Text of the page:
Creator: Gabriel García Márquez
Gabriel García Márquez. The name that is synonymous with Magic Realism. Born in Colombia, the man has been on the writing scene for a very long time and produced a solid body of work. In 1982, he gained the Nobel Prize in Literature. His book One Hundred Years of Solitude has become the definitive work of Magic Realism and is required reading in schools, not to mention his most famous book.His books deal with themes like solitude, eternal cycles, Banana Republics, political disputes and civil wars, themes present in his life and the life of his country with distressful frequence.He has also immersed himself into the cinema, helping directors to turn some of his books into films.Nowadays, García Márquez's fame has become a little awkward to Latin American writers, since it has generated the impression that all the literature of the zone is about angels, jungles and countryside. As a countermovement, the McOndo literary movement has been created by writers trying to present a more actualized Latin America. He’s still respected by those writers as a good writer, however.On the 7th of July, 2012, Márquez's brother revealed that he is suffering from senile dementia and given up writing for good. He later passed away on April 17, 2014, at the age of 87.
- Leaf Storm (1955)
- No One Writes to the Colonel (1961)
- In Evil Hour (1962)
- One Hundred Years of Solitude (1967)
- The Autumn of the Patriarch (1975)
- Chronicle of a Death Foretold (1981)
- Love In The Time Of Cholera (1985)
- The General in His Labyrinth (1989)
- Of Love and Other Demons (1995)
- Memories of My Melancholy Whores (2004)
Short Story Collections
- Eyes of a Blue Dog (1947)
- Big Mama's Funeral (1962)
- The Incredible and Sad Tale of Innocent Erendira and Her Heartless Grandmother (1978)
- Collected Stories (1984)
- Strange Pilgrims (1993)
- The Story of a Shipwrecked Sailor (1970)
- The Solitude of Latin America (1982)
- The Fragrance of Guava (1982, with Plinio Apuleyo Mendoza)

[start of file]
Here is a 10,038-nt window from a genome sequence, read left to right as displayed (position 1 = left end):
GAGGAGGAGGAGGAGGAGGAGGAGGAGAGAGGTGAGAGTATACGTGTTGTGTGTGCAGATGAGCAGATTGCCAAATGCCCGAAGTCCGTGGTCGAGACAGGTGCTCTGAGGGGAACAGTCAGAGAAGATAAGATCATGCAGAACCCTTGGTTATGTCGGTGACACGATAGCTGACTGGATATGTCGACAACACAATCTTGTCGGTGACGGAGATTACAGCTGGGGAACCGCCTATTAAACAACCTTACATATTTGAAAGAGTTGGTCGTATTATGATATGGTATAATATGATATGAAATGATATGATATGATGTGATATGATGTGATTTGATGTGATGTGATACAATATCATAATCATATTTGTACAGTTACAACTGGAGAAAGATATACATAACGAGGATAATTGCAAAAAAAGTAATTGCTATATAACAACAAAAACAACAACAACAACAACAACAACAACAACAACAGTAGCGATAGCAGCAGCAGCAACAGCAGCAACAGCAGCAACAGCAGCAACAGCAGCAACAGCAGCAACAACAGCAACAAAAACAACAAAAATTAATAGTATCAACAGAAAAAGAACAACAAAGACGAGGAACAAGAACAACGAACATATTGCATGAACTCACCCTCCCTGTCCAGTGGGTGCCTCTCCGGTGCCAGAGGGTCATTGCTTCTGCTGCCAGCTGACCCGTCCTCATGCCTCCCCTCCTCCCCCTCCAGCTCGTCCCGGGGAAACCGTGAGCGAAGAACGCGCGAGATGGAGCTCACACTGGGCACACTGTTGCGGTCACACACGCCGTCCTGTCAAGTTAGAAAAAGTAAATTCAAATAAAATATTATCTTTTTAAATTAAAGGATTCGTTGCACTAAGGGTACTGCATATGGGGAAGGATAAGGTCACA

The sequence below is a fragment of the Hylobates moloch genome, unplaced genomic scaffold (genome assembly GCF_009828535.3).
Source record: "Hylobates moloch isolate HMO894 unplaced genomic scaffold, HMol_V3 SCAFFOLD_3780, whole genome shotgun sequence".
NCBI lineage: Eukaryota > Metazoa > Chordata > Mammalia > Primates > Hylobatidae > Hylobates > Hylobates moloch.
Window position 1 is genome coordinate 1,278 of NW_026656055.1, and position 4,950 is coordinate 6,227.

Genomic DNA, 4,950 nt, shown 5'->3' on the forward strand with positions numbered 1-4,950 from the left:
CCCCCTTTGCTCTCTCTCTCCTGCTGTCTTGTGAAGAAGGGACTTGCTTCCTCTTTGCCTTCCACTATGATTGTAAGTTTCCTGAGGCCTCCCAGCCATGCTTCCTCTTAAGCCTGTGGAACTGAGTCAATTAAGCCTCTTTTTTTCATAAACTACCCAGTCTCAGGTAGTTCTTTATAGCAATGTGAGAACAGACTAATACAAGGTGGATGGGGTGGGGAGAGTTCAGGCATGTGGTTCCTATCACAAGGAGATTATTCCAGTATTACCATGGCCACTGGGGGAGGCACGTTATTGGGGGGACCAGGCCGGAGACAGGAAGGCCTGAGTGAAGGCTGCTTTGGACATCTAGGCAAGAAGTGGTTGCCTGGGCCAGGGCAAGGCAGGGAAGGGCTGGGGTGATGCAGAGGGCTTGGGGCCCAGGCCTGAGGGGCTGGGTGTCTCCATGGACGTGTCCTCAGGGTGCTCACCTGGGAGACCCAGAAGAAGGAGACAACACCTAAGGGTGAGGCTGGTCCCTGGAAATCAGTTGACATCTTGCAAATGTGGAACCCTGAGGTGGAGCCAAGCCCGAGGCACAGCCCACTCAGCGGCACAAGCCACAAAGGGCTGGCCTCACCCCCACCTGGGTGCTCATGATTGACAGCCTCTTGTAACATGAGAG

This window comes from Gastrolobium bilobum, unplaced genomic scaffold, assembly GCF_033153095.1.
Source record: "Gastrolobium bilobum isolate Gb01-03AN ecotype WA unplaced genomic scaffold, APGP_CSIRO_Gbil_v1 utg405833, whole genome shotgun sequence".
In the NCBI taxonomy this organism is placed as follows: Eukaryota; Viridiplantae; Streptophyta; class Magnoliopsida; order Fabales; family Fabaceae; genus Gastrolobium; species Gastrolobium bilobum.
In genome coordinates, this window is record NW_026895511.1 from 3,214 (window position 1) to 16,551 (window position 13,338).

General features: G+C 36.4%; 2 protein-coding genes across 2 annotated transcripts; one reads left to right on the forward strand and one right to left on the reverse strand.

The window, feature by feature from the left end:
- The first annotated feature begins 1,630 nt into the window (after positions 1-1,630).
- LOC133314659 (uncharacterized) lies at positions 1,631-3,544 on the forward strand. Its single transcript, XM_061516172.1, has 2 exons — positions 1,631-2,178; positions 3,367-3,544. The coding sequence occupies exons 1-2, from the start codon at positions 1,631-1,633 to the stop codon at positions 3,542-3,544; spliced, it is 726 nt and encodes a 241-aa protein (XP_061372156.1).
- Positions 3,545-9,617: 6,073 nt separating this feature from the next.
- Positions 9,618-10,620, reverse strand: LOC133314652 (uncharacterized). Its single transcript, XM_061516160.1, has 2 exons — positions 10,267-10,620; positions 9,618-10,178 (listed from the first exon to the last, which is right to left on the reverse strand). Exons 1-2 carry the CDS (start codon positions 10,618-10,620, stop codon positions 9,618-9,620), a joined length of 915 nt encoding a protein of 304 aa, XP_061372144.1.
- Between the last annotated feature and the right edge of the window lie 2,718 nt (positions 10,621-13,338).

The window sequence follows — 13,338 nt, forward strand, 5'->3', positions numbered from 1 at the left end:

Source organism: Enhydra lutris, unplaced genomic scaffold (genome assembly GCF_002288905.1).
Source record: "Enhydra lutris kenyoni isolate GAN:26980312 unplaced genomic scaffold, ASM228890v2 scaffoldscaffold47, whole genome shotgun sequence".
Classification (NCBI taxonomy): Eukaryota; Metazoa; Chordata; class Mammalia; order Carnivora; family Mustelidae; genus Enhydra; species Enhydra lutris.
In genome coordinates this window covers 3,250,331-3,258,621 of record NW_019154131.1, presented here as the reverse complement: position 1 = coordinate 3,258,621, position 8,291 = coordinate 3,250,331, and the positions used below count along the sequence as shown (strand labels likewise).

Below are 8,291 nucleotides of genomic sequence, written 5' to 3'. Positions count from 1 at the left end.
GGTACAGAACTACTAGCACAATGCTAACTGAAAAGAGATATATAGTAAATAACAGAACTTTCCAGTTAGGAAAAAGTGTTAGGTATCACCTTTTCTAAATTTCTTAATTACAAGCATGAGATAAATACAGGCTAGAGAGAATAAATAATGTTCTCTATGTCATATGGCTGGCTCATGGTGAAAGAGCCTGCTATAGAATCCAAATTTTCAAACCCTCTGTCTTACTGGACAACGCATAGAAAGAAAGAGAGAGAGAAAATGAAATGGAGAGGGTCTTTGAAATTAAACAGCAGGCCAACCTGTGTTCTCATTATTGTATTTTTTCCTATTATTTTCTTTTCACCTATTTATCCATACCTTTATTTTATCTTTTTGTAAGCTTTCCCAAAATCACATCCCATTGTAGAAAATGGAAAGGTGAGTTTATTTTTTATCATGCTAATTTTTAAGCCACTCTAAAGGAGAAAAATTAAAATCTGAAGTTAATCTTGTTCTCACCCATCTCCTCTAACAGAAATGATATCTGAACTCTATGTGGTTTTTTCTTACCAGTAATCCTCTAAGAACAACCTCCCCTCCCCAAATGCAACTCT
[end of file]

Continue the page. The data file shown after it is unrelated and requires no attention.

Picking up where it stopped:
- Clandestine in Chile (1986)
- News of a Kidnapping (1996)
- A Country for Children (1998)
- Living to Tell the Tale (2002), his autobiography
García Márquez’s works contain examples of:
- Anachronic Order
- Banana Republic: The setting of almost all his books.
- Battle Butler: José Palacios in The General in his Labyrinth.
- Civil War
- Double Standard: Usually lampshaded.
- Eternal Recurrence: A central theme in a lot of stories is the fact that some things are bound to repeat themselves over and over again.
- The Generalissimo: An important character is most of his books. Actually, in some of them (The Autumn of the Patriarch, The General in his Labyrinth) he's the main character.
- Generation Xerox
- Historical-Domain Character: Most of the main characters in The General in his Labyrinth, especially Simón Bolívar.
- Historical Fiction Literature: Many of his books make implicit or explicit allusions to "La Violencia", a period of civil conflict in Colombia. Similarly, some of the books refer to the Thousand Days War (like One Hundred Years of Solitude or Memories of My Melancholy Whores). The General in his Labyrinth deals with the last days of Bolívar.
- Honor Before Reason
- Honor-Related Abuse
- Lonely at the Top
- Magic Realism: One of the Trope Makers, definitely Trope Codifier.
- Mind Screw
- Old Shame: His 1983 article in a Spanish newspaper erroneously portraying Gurkha soldiers as rape-happy, prisoner-killing psychopaths during the Falklands War.
- Roman à Clef
- Small Reference Pools: When people are asked to name a Latin American writer, García Márquez is one of the few names that come up.
- Turn Out Like His Father